dc.description.abstract<table><tr><td colspan="2" class="item-title">Give up Control and Get in Control</td></tr><tr class="item-sponsor"><td class="label">Conference Sponsor:</td><td class="value">Emergency Nurses Association</td></tr><tr class="item-year"><td class="label">Conference Year:</td><td class="value">2009</td></tr><tr class="item-author"><td class="label">Author:</td><td class="value">Dougherty, William, RN, BSN</td></tr><tr class="item-institute"><td class="label">P.I. Institution Name:</td><td class="value">West Virginia University Hospitals - Ruby Memorial</td></tr><tr class="item-author-title"><td class="label">Title:</td><td class="value">Nurse Manager, ED</td></tr><tr class="item-address"><td class="label">Contact Address:</td><td class="value">1 Stadium Drive, Morgantown, WV, 26506</td></tr><tr class="item-phone"><td class="label">Contact Telephone:</td><td class="value">304-598-4173</td></tr><tr class="item-email"><td class="label">Email:</td><td class="value">DoughertyW@wvuh.com</td></tr><tr class="item-co-authors"><td class="label">Co-Authors:</td><td class="value">Kimberly Mecom, RN, BSN</td></tr><tr><td colspan="2" class="item-abstract">[Leadership Conference Poster Presentation] Purpose: One academic Emergency Department Director's experience with handing the control of the unit over to the employees. A lesson in when and how to let go to gain ultimate outcomes. At the start of the experiment in leadership, employee satisfaction was less than 70%, cost for supplies and labor were grossly out of line. Documentation effectiveness and completion were not being measured, and the one area that was, pain management, was less than 70%. Internal billing audits revealed multiple errors and potential for increased revenue. There was a greater than 5% call-off rate and 10% turnover, with a 15% vacancy rate.<br/><br/>Design: Staff and management development project.<br/><br/>Setting: Academic Emergency Department with Level I Trauma Designation.<br/><br/>Participants: Nursing staff and management in Emergency Department.<br/><br/>Methods: After a comprehensive one on one evaluation and interview with all employees, the results of the 60 meetings were tabulated and shared with the staff. Three areas were defined as requiring attention as described by the individuals interviewed. There areas were documentation, scheduling, and staffing. Other areas were defined by organizational goals, patient satisfaction, reimbursements, and JCAHO issues, in particular policies and procedures, medication safety, and environment of care. <br/> Committees were developed and fun 100% by the staff and charge nurses, Responsibility for the committees' recommendations were reviewed and sent back to the committee and the staff for intervention. Committees were required to report at all staff meetings, committee notes and recommendations were posted for all staff to review and comment.<br/> Emergency Department Dashboard was developed and shared with all staff to plot current state and to track improvements. Monthly staff e-newsletters were written and distributed to promote updates and involvement. ED manager and Directors committed 2 days per week in clinical staffing to get to know the staff and the issues.<br/><br/>Results:<br/>1. Scheduling guidelines developed and implemented within 3 months<br/>2. Nursing documentation guidelines implemented within 2 months<br/>3. Pain documentation improved from below 70% to 87%<br/>4. Supply committee developed and implemented PAT levels within 1 month<br/>5. Cost per case in supply cost decreased 25% within the first 2 months<br/>6. Medication room re-designed and medication delivery and billing improved within 4 months<br/>7. Charges per Visit increased over 6 months<br/>8. Retention of Staff improved to less than 5% turnover<br/>9. Truancy decreased from 5.5% of all shifts to 3%<br/><br/>Recommendations: With line staff buy-in and accountability to the outcomes, significant improvement can be made in patient care, staff satisfaction and financial management.</td></tr></table>en_GB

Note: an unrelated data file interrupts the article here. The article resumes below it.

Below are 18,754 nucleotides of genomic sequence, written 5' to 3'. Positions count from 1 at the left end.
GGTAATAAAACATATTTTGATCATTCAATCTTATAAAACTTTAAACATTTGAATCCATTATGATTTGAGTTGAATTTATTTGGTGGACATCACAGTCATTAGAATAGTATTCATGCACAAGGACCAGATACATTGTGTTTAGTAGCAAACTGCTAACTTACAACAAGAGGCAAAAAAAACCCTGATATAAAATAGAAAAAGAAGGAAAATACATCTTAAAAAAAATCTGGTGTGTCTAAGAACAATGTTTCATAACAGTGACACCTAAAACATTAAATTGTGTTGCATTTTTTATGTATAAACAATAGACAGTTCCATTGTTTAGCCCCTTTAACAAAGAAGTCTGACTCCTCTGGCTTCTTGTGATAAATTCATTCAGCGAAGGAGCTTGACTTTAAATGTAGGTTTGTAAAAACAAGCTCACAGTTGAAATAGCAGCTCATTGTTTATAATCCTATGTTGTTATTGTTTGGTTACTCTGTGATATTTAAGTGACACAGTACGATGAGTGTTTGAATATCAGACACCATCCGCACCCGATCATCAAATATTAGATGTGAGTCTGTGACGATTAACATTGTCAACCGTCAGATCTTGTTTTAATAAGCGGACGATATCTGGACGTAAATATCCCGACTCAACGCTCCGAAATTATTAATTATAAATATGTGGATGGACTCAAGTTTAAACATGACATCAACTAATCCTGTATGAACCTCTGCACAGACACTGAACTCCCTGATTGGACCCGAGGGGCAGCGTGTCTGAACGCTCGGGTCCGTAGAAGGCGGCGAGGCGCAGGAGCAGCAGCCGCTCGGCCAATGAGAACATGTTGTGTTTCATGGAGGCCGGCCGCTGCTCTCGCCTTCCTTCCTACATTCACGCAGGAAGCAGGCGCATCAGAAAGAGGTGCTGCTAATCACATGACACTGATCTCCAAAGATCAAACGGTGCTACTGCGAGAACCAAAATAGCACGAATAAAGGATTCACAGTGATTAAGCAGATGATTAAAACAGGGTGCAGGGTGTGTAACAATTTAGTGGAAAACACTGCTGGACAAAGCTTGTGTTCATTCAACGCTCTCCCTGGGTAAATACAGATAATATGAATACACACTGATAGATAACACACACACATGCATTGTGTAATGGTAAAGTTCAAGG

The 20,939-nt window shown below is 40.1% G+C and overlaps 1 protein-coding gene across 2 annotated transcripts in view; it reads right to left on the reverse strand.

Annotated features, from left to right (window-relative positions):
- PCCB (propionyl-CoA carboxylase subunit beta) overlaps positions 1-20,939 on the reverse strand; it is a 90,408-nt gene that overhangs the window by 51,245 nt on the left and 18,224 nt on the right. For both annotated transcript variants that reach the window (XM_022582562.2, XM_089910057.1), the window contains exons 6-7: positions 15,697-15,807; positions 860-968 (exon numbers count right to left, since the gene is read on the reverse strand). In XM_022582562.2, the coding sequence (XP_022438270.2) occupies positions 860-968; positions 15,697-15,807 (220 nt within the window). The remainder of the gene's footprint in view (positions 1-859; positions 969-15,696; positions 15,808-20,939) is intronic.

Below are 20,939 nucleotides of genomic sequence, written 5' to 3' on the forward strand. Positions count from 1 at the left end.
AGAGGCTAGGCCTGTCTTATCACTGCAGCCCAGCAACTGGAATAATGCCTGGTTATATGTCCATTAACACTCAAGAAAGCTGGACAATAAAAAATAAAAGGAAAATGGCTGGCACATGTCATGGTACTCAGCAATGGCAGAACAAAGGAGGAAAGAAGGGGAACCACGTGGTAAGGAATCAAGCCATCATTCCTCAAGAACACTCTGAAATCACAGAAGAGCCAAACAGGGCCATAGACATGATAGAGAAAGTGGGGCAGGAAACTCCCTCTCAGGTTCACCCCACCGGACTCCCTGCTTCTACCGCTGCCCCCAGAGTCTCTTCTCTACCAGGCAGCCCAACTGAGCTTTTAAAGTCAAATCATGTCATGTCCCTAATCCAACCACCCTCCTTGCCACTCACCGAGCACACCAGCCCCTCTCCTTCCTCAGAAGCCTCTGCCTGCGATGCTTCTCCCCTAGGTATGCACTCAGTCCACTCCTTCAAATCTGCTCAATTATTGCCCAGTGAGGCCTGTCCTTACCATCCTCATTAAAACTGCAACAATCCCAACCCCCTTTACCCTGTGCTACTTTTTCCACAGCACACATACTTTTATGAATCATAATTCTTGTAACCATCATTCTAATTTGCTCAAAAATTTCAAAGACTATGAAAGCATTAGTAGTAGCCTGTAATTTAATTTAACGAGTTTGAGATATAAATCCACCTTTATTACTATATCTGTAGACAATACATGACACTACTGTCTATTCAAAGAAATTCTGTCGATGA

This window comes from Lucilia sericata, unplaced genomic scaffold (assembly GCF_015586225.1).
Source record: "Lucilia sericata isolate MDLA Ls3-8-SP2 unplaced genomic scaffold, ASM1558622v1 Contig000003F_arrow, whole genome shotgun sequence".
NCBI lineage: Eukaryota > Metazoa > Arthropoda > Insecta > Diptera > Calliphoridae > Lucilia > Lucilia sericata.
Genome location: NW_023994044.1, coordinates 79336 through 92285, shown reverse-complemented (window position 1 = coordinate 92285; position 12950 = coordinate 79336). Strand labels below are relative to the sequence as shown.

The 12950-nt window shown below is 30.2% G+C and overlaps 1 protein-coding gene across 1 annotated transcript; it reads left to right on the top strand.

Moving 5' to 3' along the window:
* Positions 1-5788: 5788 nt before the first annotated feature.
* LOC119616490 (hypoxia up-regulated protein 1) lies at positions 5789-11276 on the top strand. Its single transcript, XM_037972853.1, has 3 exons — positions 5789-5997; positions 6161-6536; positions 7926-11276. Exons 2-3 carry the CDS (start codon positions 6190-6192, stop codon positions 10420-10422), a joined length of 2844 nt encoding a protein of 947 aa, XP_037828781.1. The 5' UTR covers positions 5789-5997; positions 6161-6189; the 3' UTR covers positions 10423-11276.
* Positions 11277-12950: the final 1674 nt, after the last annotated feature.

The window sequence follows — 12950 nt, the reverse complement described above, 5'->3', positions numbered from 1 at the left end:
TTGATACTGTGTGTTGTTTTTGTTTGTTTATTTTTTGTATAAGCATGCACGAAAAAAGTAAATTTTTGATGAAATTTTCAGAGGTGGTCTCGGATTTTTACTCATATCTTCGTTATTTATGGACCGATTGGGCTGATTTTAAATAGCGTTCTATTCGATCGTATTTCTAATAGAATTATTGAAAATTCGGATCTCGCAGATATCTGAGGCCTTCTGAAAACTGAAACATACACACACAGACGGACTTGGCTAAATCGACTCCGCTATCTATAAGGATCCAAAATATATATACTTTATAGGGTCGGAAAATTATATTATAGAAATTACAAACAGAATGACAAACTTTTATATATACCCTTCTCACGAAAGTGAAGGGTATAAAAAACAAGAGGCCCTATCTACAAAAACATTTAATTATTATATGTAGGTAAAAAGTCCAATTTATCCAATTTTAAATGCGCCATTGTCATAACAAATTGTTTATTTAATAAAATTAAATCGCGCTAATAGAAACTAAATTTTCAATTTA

dc.date.available2011-10-27T10:29:11Z-
dc.date.issued2011-10-17en_GB
dc.date.accessioned2011-10-27T10:29:11Z-
dc.description.sponsorshipEmergency Nurses Associationen_GB